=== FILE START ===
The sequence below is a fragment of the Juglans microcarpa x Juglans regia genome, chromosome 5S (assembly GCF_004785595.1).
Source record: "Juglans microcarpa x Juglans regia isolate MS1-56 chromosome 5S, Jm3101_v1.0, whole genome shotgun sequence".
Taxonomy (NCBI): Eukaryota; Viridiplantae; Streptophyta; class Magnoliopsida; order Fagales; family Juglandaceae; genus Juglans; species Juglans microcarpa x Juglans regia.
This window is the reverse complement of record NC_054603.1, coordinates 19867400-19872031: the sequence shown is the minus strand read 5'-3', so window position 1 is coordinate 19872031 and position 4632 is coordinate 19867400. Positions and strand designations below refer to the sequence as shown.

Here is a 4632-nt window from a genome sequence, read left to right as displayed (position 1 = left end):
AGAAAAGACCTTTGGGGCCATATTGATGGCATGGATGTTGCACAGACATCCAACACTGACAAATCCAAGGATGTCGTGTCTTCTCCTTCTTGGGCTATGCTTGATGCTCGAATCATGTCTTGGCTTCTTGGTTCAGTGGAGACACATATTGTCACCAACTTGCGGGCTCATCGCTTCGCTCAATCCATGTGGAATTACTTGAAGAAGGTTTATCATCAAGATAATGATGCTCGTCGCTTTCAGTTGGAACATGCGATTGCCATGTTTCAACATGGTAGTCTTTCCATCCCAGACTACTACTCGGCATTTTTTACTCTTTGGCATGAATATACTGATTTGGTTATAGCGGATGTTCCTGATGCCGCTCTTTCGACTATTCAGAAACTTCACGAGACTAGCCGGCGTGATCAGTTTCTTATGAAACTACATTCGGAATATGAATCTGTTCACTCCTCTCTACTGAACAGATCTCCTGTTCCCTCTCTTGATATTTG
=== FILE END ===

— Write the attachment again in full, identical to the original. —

The sequence below is a fragment of the Juglans microcarpa x Juglans regia genome, chromosome 5S (assembly GCF_004785595.1).
Source record: "Juglans microcarpa x Juglans regia isolate MS1-56 chromosome 5S, Jm3101_v1.0, whole genome shotgun sequence".
Taxonomy (NCBI): Eukaryota; Viridiplantae; Streptophyta; class Magnoliopsida; order Fagales; family Juglandaceae; genus Juglans; species Juglans microcarpa x Juglans regia.
This window is the reverse complement of record NC_054603.1, coordinates 19867400-19872031: the sequence shown is the minus strand read 5'-3', so window position 1 is coordinate 19872031 and position 4632 is coordinate 19867400. Positions and strand designations below refer to the sequence as shown.

Here is a 4632-nt window from a genome sequence, read left to right as displayed (position 1 = left end):
AGAAAAGACCTTTGGGGCCATATTGATGGCATGGATGTTGCACAGACATCCAACACTGACAAATCCAAGGATGTCGTGTCTTCTCCTTCTTGGGCTATGCTTGATGCTCGAATCATGTCTTGGCTTCTTGGTTCAGTGGAGACACATATTGTCACCAACTTGCGGGCTCATCGCTTCGCTCAATCCATGTGGAATTACTTGAAGAAGGTTTATCATCAAGATAATGATGCTCGTCGCTTTCAGTTGGAACATGCGATTGCCATGTTTCAACATGGTAGTCTTTCCATCCCAGACTACTACTCGGCATTTTTTACTCTTTGGCATGAATATACTGATTTGGTTATAGCGGATGTTCCTGATGCCGCTCTTTCGACTATTCAGAAACTTCACGAGACTAGCCGGCGTGATCAGTTTCTTATGAAACTACATTCGGAATATGAATCTGTTCACTCCTCTCTACTGAACAGATCTCCTGTTCCCTCTCTTGATATTTG